Radical Politics

Radical Politics historically covers individual or collective activities for implementing an ideology challenging the fundamentals of the existing system of politics and governance. Generally, it is a political movement advocating fundamental changes in the political, legal and economic structure of the existing authority or state, often but not necessarily, by extreme means. Thomas Paine (1732-1809), Voltaire (1641-1778), Bentham (1748-1834), Karl Marx (1818-1883) are the advocates of modern ideological politics of radical bias.

The history of radical left politics in the region may be traced back to the 1920s when the Communist Party of India (CPI) was formed on 17 October 1920 by some exiles in Tashkent, then part of USSR, with the initiative of Manabendra Nath Roy. The party had little influence in the area comprising Bangladesh till the late forties. During the twenties and thirties, the radical nationalist movement of the middle class youth was mainly directed in the form of terrorist actions against the British. Killing of British citizens and police officials was the main action of the terrorists. The greater districts of Dhaka, Chittagong, Mymensingh, Comilla and Barisal were the main centres of such actions. At that time many activists were killed in confrontation with the police and many were hanged in prisons. Besides, hundreds were put behind the bar for years, and many of them were sentenced to transportation to the islands of Andaman. Terrorists came into contact with communist literature in prisons, and many were converted to communism. After the partition of India in 1947, the communists of East Bengal, mostly Hindus, migrated to India due to repressive measures and communal riots.

The second congress of CPI was held in 1948 in Calcutta, which was represented by 125 delegates from East Bengal, and five from West Pakistan. Given the reality of divided India, it was decided to form a separate committee for the party working within Pakistan. Accordingly, a nine-member central committee of the Communist Party of Pakistan (CPP) was formed. CPP was formally founded on 6 March 1948. CPP had little influence and organisation in West Pakistan but it developed rapidly in East Bengal. The policies and programmes of the party in respect of strategy and tactics had been similar to those of the CPI. Since the end of the Second World War, the influence of the Communist Party of China (CPC) had been increasing within CPI. When the CPI called for a 'socialistic revolution' through armed uprising, CPC approved it.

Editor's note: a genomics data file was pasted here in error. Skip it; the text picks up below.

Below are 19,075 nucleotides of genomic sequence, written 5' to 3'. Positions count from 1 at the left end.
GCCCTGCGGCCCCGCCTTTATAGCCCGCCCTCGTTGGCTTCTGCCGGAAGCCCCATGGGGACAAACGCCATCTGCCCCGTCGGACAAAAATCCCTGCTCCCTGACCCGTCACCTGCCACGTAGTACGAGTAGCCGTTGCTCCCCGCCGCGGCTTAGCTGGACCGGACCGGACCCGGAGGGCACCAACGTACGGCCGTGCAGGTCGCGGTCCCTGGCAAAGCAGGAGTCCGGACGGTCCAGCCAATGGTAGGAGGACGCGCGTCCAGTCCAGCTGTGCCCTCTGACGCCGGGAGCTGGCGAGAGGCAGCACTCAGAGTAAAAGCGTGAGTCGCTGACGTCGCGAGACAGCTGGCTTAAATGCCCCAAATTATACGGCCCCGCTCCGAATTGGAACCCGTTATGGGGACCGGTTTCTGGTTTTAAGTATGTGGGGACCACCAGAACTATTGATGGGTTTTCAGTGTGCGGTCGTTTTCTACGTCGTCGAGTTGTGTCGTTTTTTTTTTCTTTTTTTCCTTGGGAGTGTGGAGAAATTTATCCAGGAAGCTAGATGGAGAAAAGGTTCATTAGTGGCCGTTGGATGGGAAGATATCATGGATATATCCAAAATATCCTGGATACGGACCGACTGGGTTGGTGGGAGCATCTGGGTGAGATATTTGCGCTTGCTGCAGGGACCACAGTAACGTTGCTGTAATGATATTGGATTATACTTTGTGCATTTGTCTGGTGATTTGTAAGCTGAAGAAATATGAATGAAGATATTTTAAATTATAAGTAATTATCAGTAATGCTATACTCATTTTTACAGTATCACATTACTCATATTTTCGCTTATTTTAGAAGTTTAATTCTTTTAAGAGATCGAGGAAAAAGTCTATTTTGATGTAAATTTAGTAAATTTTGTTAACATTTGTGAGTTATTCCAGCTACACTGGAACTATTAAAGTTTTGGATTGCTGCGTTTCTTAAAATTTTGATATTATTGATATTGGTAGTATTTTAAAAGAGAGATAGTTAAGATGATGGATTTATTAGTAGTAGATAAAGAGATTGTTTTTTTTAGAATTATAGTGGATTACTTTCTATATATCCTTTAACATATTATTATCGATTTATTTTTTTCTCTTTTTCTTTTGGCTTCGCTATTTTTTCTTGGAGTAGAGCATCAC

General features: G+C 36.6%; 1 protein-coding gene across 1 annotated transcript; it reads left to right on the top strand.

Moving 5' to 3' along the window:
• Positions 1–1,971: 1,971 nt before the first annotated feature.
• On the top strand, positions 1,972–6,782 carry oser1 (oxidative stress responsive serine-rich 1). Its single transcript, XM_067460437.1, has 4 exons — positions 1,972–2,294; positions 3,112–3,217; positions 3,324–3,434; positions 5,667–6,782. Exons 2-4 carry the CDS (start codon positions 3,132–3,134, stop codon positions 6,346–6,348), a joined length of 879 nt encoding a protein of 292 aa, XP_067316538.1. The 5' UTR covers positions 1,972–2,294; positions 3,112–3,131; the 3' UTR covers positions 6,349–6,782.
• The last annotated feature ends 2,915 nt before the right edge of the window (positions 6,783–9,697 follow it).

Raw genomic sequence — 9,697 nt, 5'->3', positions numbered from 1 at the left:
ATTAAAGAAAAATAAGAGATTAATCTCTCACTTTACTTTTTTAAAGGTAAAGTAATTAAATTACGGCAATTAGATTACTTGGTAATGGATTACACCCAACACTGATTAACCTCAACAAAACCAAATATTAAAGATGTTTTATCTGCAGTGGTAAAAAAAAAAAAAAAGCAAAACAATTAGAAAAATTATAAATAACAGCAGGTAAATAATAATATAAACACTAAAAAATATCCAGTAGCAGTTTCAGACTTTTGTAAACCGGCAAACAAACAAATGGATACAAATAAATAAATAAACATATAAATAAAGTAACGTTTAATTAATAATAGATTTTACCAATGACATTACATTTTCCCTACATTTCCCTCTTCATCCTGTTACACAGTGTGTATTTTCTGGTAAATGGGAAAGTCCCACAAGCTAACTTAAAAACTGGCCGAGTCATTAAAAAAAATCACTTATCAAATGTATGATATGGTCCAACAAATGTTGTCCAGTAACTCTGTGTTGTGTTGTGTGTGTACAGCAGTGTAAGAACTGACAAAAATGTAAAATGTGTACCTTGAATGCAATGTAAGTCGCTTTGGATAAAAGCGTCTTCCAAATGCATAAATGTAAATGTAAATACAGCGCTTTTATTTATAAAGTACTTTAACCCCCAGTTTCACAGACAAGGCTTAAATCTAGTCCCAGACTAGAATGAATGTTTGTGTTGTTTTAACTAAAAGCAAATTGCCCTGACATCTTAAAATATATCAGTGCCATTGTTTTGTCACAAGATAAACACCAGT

Between 1948 and 1950, there were many sporadic peasant uprisings and continuous peasant movements led by the organisers of CPP of which the most spectacular was the uprising of Hajong tribe at Susang Durgapur in the district of Netrokona. This continued for few years. The tebhaga movement was fought by tenant farmers in some districts in the northern region in 1946-47. Many peasants died in police firing. The struggle was called off following assurance that Tebhaga demands would be met. The NACHOLE uprising of 1950, was an armed confrontation between the tenants and the police. Peasant uprising and armed confrontations with the police also took place at Dhanimunia and Dumuria in Khulna, Barendra Durgapur, Chandpur and Egarokhan in Jessore and Bianibazar in Sylhet. Many organisers of CPP were killed and many more were put behind the bar. More than 3000 communists were arrested during 1948-51. Hundreds of them suffered imprisonment for years together without any trial. The party members went into hiding and became largely alienated from the people.

A plenary session of the central committee of CPI was held in May 1950, where a new provisional committee was elected. In April 1951, a draft programme of the Party was published calling for the creation of a broad-based anti-feudal and anti-imperialist front, including the national bourgeoisie. CPI then gave up armed struggle and started collaborating with the Nehru government and decided to participate in parliamentary politics. A similar change was wrought later in East Bengal. In a conference of delegates from different districts held in 1951, CPP decided to lay emphasis on mobilisations by infiltrating themselves in 'petty-bourgeois political parties'.

Starting from the 1950s, Maulana abdul hamid khan bhasani, with the help of communist and radical elements, organised the peasants through the Krishak Samity, the peasant front of the national awami party. Except for the period between 1954 and 1957, the Krishak Samity faced tremendous repression. Following withdrawal of Martial Law in 1962, the Krishak Samity became more active and had organised a number of powerful and militant peasants rallies in different parts of the country. In 1969, these peasants spontaneously stood up against jotedars, village touts, local government functionaries and repressive government officials in different parts of the country. In some places, they took to gherao and jalao and set up people's courts. In keeping with the new mood of the peasants, the Krishak Samity tried to popularise 'the land to the tiller' slogan. However, given its weak organisation and vacillating leadership, it could not give a definite shape to radical ideas.

The division in the international communist camp after the 20th Congress of the Soviet Communist Party resulted in a split in CPI. A section of Indian communists formed a new party, the CPI (Marxist), and lent its support to the 'Beijing line'. A split in CPP followed. The pro-Beijing elements formed a separate party, Purba Pakistaner Communist Party (CPPP). The first congress of this party was held in Sylhet in 1967 where a proposal for achieving 'Swadhin Janaganatantrik Purba Bangla' (Independent People Democratic East Bengal) was adopted. However, a major faction led by Mohammad Toaha and Abdul Haque held the idea of achieving a people's democratic revolution within the framework of Pakistan. Ultimately CPPP had a rift, and the faction proposing Swadhin Janaganatantrik Purba Bangla led by Deven Sikder, Abul Bashar, Abdul Matin, Alauddin and others, formed a separate party in April 1969. They named it as Purba Banglar Communist Party (CPPB).